After a stint as a postdoc in Bird’s lab, Kriaucionis landed a second fellowship in Heintz’s lab at Rockefeller University, where he began exploring why the nuclei of two types of brain cells appeared so different in their organization. That was the research that yielded the discovery of 5hmC which, unlike 5mc, seems highly enriched in brain cells and in stem cells during early development. It too is broadly misplaced across cancer genomes.
Since joining Ludwig Oxford in 2010, Kriaucionis has continued to probe the epigenetics of normal and cancer cell biology. In 2012, he and Heintz led a study published in Cell showing that 5hmC is associated with genes that are actively expressed and that its presence is detected by the same protein, MeCP2, that recognizes 5mC.
These findings were of relevance to Rett syndrome, a developmental disorder that varies in severity depending on how precisely MeCP2 has been altered. Heintz, Kriaucionis and their colleagues reported that a mutant MeCP2 protein associated with less severe cognitive and speech deficits in Rett patients is capable of binding 5mC, but not 5hmC.
Since then, Kriaucionis has dug deeper into the biology of 5mC and 5hmC. “One of the key questions we’re pursuing is how the rearrangement of the epigenetic landscape occurs in cancer,” says Kriaucionis. There are two possibilities. One is that the aberrant signaling within the cancer cell induces the effect. The other is that the process is random, and particular epigenetic patterns are ultimately favored because they promote the survival of the cells that harbor them.
As part of their exploration of the latter possibility, Kriaucionis and his colleagues examined whether modified bases are randomly incorporated into the genomes of cancerous cells. Such bases might come from last night’s steak, or from the body’s own stew of metabolic byproducts.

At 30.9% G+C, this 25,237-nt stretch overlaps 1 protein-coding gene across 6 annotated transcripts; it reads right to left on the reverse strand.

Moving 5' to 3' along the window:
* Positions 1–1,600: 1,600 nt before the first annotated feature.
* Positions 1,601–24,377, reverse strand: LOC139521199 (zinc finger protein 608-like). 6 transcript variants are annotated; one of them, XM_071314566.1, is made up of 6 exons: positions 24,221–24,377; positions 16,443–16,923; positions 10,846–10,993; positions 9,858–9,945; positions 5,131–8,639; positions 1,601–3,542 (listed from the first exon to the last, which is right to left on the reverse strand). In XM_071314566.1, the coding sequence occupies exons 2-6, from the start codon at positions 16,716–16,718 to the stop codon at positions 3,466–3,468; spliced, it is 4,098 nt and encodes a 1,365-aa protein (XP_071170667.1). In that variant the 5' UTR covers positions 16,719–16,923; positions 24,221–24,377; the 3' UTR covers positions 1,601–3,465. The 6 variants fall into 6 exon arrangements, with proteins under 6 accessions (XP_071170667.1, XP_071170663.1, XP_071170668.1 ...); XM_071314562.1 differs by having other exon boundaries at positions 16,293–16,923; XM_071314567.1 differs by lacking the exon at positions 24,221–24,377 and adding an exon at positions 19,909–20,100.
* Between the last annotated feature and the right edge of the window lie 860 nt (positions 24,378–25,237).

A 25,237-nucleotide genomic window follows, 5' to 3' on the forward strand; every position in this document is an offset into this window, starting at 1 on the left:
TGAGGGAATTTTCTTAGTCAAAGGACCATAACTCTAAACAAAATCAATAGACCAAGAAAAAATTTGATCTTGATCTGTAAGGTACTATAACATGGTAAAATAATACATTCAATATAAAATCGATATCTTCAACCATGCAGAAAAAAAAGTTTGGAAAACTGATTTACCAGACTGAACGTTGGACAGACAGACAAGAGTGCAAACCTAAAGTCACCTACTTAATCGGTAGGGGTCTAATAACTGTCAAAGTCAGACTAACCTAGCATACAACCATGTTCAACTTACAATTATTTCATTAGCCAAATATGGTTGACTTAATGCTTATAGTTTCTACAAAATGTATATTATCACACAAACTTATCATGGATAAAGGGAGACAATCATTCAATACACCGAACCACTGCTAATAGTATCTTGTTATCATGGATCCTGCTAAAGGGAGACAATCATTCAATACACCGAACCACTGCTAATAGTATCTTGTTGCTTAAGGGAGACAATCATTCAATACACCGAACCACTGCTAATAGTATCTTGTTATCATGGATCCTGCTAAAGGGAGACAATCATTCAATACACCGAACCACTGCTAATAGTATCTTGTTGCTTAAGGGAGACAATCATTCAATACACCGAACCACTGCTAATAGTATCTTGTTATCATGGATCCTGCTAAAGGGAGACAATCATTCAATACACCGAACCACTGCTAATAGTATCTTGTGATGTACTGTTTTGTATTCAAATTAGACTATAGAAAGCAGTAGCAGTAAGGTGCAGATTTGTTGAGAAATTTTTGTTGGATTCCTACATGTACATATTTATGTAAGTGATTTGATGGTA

The researchers found that the enzymes that help recycle DNA bases—which are borne by molecules known as nucleosides—are highly specific. They reject modified bases, ensuring that the new DNA is epigenetically “clean.” When the researchers looked at the recycling process in cancer cell lines, they discovered that some types of cancer cells tend to chemically tweak modified nucleosides picked up from the recycling pool, permitting their incorporation into new DNA. The practice, however, often kills the cells.
They showed, critically, that cancer cells that express unusually high levels of a protein called cytidine deaminase (CDA) are prone to such errors. Previous studies have shown that a number of cancers—from those of the pancreas to the stomach to the testes—overexpress this enzyme. But the phenomenon had been seen as a means by which tumors resist chemotherapies like gemcitabine, which are essentially modified nucleosides designed to kill rapidly dividing cells.
Kriaucionis and his team realized, however, that their modified nucleosides, including 5hmC, were likely to have the opposite effect. Better still, they showed this to be true, at least in an animal model. “The modified nucleosides we used actually kill cells that over-express CDA,” says Kriaucionis.
The researchers are now beginning studies to determine whether their nucleosides are amenable to translation into viable candidate drugs for evaluation in human studies. “We are especially keen to determine whether these compounds work against pancreatic cancer,” says Kriaucionis. “It is a very aggressive malignancy that overexpresses CDA and is highly resistant to treatment. Current therapy does very poorly for patients. It would be very rewarding if we could improve their outcomes.”